Summary: Focus on Christ and not ourselves
It’s about Jesus
2 Corinthians 4 verses 1-6
It would appear that today being a celebrity is actually a job. There are people who appear on the front pages of magazines and the gossip columns of newspapers and there only contribution to society is some sort of celebrity status. Today, more than ever, we are surrounded by a culture which is totally selfish and self-absorbed. Such pre-occupation with ‘self’ has even entered the Christian church. I recently came across a Max Lucado book which was called ‘It’s not about me.’ I was struck by the title. How far have Christians drifted from a focus on Christ Jesus to a focus on themselves that a Christian writer feels compelled to write a book with such a title. So this morning as we begin a new sermon series which over the next number of weeks will address basic Christian discipleship I want us to know what our focus is all about at Holy Trinity.
Let me ask you a question – What is the aim of Holy Trinity? That is right it is ‘A Bible in their hands, a Saviour in their heart, a Purpose in their lives.’ Now let me ask you a second question – Is that just a poster on our wall or is it the aim of our hearts as individuals and collectively? Turn with me to 2 Corinthians chapter 4 verses 1-6.
As you are fining the passage let me set the context of this letter for you. Paul has written to the believers at Corinth because he has changed his itinerary. He had planned to make two short visits to Corinth but had changed that to one longer visit. Some false teachers had come into the church and were saying that Paul’s word could not be trusted, that he was not truly and apostle, that he was using trickery to deceive the believers and also that the money they were collecting for the persecuted church at Jerusalem was actually going into Paul’s own pocket. So in preparation for his coming visit and to counter such lies Paul writes this second letter to them. Paul’s personal authority and integrity has been challenged by this false teachers and at the end of the letter he assures them of the certainty of his visit and warns them that he will not fear disciplining those who have wandered from the truth of the gospel of Christ. So that is the context behind the letter of 2 Corinthians.
More immediately the context of this passage if you look at chapter 3 verses 7-18, is that Paul has been comparing and contrasting the glory of the OT Covenant, which was transitory with that of the NT Covenant, which is eternal. He further points out that the OT Covenant revealed their sin and brought condemnation and yet it was glorious, whereas the NT Covenant (in Christ) brings them freedom – see verse 17. Over the next number of weeks we are going to come, I hope and pray, to a deeper understanding and realisation of what that verse, and in particular ‘freedom in Christ’, actually means for us and in our lives. Paul concludes in verse 18 that the outcome of this glorious new freedom brought about by the New Covenant in Chris is that we (sinners under condemnation of the Law) are transformed into the likeness of Christ.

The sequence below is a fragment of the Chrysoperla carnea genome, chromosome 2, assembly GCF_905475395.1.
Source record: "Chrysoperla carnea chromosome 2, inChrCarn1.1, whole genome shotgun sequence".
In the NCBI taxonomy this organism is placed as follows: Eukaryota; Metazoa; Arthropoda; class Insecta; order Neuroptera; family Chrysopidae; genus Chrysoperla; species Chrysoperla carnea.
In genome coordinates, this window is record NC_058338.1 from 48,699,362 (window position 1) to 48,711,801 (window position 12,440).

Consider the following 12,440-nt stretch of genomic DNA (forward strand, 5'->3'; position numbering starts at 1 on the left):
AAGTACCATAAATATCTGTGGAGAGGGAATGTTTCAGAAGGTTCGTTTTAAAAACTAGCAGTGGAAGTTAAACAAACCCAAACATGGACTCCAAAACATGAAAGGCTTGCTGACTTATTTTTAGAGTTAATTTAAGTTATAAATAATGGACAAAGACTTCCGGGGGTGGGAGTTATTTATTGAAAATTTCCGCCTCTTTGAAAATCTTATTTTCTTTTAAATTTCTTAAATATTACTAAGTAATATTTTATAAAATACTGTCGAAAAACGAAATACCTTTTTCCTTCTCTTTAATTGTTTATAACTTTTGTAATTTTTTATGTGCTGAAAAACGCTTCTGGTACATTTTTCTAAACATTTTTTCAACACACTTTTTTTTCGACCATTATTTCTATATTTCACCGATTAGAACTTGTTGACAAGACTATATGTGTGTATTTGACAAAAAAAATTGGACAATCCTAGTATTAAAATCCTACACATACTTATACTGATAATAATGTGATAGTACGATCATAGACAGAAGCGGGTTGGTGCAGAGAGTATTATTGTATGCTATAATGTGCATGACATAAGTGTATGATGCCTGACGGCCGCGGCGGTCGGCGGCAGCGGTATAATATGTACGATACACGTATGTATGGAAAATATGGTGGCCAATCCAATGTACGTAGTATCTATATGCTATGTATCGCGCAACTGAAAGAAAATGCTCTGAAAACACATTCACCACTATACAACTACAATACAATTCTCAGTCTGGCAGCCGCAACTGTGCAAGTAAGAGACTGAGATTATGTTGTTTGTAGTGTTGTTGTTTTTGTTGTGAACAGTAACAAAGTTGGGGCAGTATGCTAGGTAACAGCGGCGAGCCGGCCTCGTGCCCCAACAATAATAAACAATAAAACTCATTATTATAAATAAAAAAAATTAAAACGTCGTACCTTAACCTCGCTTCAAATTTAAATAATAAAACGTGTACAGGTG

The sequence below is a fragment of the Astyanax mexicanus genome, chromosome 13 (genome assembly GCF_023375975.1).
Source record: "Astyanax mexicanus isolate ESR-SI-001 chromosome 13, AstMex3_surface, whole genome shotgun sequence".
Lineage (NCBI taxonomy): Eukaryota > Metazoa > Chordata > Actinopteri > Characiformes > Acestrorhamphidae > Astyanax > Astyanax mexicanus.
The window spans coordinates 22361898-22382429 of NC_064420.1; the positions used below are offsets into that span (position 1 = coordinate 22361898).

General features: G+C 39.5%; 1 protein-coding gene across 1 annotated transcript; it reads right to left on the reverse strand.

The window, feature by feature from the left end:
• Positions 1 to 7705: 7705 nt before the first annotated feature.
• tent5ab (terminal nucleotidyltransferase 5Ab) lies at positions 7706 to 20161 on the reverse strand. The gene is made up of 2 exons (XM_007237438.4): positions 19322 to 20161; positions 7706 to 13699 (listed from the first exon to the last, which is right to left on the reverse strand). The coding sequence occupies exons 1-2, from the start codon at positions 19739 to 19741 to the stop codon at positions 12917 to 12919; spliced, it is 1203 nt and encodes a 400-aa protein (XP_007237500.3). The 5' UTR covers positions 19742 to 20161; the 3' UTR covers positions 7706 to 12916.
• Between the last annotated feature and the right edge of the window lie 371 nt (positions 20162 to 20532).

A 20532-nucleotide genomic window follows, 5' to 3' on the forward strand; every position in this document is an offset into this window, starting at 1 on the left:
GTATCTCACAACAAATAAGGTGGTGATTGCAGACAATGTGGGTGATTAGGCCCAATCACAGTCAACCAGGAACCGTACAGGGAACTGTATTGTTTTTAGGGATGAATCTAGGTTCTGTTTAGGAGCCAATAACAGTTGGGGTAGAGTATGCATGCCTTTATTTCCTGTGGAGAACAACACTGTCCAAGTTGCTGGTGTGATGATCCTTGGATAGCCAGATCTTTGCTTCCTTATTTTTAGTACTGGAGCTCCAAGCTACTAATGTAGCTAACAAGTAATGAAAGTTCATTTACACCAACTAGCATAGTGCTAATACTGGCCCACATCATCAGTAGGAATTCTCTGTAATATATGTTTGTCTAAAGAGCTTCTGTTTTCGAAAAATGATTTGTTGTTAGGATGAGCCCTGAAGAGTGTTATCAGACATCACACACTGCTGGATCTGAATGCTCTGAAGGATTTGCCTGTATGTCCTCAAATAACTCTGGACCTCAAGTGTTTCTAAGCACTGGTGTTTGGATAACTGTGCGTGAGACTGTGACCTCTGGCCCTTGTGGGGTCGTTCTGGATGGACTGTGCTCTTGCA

Verse 1 –Don’t lose heart
It is very easy to lose heart as a Christian leader. Here Paul gives the answer to such failure of heart – remember who called you. Let me say to all the leaders here this morning – in whatever capacity you lead at Holy Trinity – when those times of doubt and depression come, and they will, then recall these words of Paul – it is because your calling into faith and into service is of God, of divine appointment that you should not lose heart. Humanly there was every reason for Paul to lose heart – he was many miles away from Corinth, he was being attacked personally and was unable to answer his critics in person. His ministry was denied, his personal integrity questioned and from a distance he could see newborn Christians being led astray by false teachers. But what about each of you this morning? Do you find times when you lose heart with the Christian gospel? You look around you, maybe even within your own family, and children are going astray – walking away from the faith in which they had been brought up. Youth leaders – years of hard work seem to bear little or no fruit in the lives of young people. As an individual you strive with all your heart to follow Christ but you seem, like Paul, to have your personal integrity questioned and to have everything you worked for dismantled by the lies of others. It’s easy to lose heart in the light of such things. But at that moment, many miles from Corinth, under attack both physical and spiritual, Paul reminds himself and his readers that his calling (and theirs) to witness to the gospel was by divine appointment and not human choice. If you hear nothing else this morning hear that – your calling into a living relationship with God through Christ, and your call to witness and service hear at Holy Trinity was and is a call on your life by God Almighty – therefore do not lose heart.